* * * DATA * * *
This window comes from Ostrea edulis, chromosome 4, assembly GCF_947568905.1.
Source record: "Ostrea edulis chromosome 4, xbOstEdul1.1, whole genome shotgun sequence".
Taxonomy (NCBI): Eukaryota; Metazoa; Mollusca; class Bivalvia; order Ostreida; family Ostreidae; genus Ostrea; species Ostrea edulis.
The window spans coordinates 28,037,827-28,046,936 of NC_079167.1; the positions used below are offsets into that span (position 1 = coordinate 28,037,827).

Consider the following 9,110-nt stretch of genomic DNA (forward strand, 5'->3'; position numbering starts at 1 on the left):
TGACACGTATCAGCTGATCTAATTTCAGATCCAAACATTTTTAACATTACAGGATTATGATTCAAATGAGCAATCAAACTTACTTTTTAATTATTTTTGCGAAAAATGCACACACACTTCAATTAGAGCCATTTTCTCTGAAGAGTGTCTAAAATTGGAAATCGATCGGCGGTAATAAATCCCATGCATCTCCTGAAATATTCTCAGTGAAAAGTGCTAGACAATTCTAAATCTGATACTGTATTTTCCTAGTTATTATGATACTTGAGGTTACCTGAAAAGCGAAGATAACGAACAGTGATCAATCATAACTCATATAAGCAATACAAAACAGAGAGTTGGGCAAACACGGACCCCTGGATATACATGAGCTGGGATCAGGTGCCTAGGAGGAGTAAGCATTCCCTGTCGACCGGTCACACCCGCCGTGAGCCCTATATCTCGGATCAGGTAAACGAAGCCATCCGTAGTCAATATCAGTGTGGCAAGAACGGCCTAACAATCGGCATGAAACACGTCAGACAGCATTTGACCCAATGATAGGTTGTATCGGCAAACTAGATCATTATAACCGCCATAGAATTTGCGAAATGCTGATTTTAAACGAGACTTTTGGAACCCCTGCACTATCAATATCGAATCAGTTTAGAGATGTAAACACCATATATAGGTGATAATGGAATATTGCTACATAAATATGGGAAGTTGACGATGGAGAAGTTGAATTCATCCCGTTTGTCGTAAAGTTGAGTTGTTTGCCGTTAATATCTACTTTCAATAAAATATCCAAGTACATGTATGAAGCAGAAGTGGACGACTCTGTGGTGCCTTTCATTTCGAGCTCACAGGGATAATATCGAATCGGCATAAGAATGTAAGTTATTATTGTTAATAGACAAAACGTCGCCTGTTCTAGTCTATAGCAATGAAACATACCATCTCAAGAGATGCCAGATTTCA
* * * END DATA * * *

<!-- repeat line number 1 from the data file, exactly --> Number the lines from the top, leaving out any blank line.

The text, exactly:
This window comes from Ostrea edulis, chromosome 4, assembly GCF_947568905.1.